3. I am writing this while just skimming above so as not to be influenced. I have more than 12 titles set aside to put on my top 12 of ’12, so I have some eliminating to do.

    12: Batman. This almost didn’t make the list. With the New 52, I bought all 4 Bat-titles even though I have never been a huge Batman fan. That was a bad idea. I’m glad this comic was consistently great or I’d have given up on Batman all together (and missed what I think is the start of a fantastic run on Detective, although y’all here disagree). The Joker/Harley backup was possibly the most. . . hell, I don’t even know what it was . . . that I read this year. Sad? Disturbing?

    11: Thor: God of Thunder. I don’t care that there were only 3 issues. This is the leader of the pack of Marvel NOW so far and I’m not sure it’s close. I’ve enjoyed other NOW titles (Fantastic Four and FF are both solid so far, Iron Man was better upon rereading, Red She-Hulk is great, X-Men Legacy is really interesting but got a little preachy in issue 3), but this one. . . gosh. I almost cried on the city bus reading this. Innovative story telling and such a compelling story I have no idea how it wraps up in two issues. Plus, it’s about a god doing god things, which feels right. Just fantastic so far.

    10: Kirby Genesis: Captain Victory. I think I was one of about seven people who read all six issues of this ill-fated venture. Scheduling delays and low sales and artists changing and it was still six issues of space opera beauty. Saga (to be mentioned later) is a light and airy space opera with bright and vibrant colors and images. This, while also a space opera, operated in the blackness and dark of space. Filled with harsh, dark colors and murky imagery, Captain Victory and the Galactic Rangers was a dark comic filled with seventies style and a fight until we die attitude. Probably my biggest surprise of the year and I’m ready for Dynamite to do more Genesis stuff, but I doubt they will.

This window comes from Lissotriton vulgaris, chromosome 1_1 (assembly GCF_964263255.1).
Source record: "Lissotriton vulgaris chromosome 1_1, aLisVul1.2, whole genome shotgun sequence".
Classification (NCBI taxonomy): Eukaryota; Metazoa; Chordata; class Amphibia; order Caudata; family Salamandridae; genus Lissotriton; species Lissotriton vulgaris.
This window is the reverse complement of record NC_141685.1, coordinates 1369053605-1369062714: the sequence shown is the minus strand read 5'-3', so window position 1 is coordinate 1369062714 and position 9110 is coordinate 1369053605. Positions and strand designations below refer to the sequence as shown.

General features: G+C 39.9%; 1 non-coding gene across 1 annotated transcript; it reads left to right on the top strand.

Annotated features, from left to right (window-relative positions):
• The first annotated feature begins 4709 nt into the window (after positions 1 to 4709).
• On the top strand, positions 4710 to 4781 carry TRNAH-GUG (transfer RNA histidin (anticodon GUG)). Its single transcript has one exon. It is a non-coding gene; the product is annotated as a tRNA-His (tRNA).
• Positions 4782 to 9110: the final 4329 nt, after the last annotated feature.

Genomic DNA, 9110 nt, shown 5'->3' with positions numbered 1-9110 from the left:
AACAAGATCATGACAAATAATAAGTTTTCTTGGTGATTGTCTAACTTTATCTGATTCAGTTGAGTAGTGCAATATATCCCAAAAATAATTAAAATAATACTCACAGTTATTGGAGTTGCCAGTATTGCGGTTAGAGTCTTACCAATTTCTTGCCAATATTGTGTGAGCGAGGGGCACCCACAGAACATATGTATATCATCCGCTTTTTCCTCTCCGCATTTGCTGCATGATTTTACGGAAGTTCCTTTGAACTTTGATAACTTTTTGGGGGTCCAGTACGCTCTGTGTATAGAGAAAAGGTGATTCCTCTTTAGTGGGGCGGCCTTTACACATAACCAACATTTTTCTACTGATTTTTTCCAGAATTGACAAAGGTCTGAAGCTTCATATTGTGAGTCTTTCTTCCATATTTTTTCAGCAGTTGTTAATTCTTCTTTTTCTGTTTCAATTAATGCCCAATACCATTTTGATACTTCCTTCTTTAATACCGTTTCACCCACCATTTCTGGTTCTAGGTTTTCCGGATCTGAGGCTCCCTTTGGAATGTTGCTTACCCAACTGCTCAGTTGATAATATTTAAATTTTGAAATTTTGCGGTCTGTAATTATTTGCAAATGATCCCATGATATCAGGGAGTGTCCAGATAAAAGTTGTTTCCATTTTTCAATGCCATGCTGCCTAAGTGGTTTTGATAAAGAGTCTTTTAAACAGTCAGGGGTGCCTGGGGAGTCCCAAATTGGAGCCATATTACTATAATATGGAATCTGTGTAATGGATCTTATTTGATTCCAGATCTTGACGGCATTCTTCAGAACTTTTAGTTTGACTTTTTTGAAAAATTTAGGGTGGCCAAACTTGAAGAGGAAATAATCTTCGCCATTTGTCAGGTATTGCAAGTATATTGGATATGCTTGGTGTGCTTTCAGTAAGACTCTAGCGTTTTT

9. Manhattan Projects: I don’t even know how to describe this. It’s World War II and. . . golly, there’s a bunch of scientists and aliens and teleporters and dark rituals and genocide and it’s so absurdly brilliant that I’ve reread the 8 issues so far about 10 times and still don’t even know what to say about it. It’s certainly not for everyone but it’s so so good.

    8. Planetoid. Just stunning visually. Imagine a Han Solo type space-wrecked on a junk world that was layer upon layer upon layer of machinery. And finding what might live amongst the ruins.

    7. Hawkguy. Yeah bro, it’s good.

    6. The Shade. The whole 12 issues didn’t come out completely in ’12 (I think the first 3 were ’11), but I don’t care. I didn’t know anything about The Shade going into this comic, but I picked it up on a whim (I am getting rid of a lot of my ‘regular’ books that are only ok so I can take more gambles like this). It never says if it’s part of the New 52 continuity, but I hope it is so he’ll turn up again. This was a really good book that told a great story. I want more Shade. And not that lame one that was all weepy in Justice League: Dark. This one.

    5. Saga. Everyone knows this is awesome. I don’t need to say why.

    4. Ultimate Comics Spider Man. It’s saying something that this is on the list and Amazing Spider-Man isn’t. This comic is so good it’s hard for me to wait to get to the car to start reading. Not home, not to a restaurant or a coffee shop, I have a hard time getting from the comic store to my vehicle that is 23 feet away before stopping and pulling out my Spider Man comic.

    3. Daredevil. I’m actually due for a Daredevil rereading. It’s late or I’d do it now.

    2. Dial H. Such a smart, well written comic. I wish it sold better so I wouldn’t keep reading about how it’s going to be on the chopping block soon. There aren’t too many comics where I have no idea what is going to happen when I turn a page – this is one of them. (Saga is like this at times.)

    1. Invincible. The best this year. Practically an entire year about things other than the main character and it was perfect all year long. Great art, great stories, side characters that scream for more pages (which they got with Guarding the Globe out the last quarter of the year). . . It’s probably too bloody and violent for the masses, but this is the one comic that hit every right note all year long, every time for me.

    Notable misses: Animal Man/Swamp Thing (good comics, but they just move too slowly for me. I am in no hurry to go back and reread them)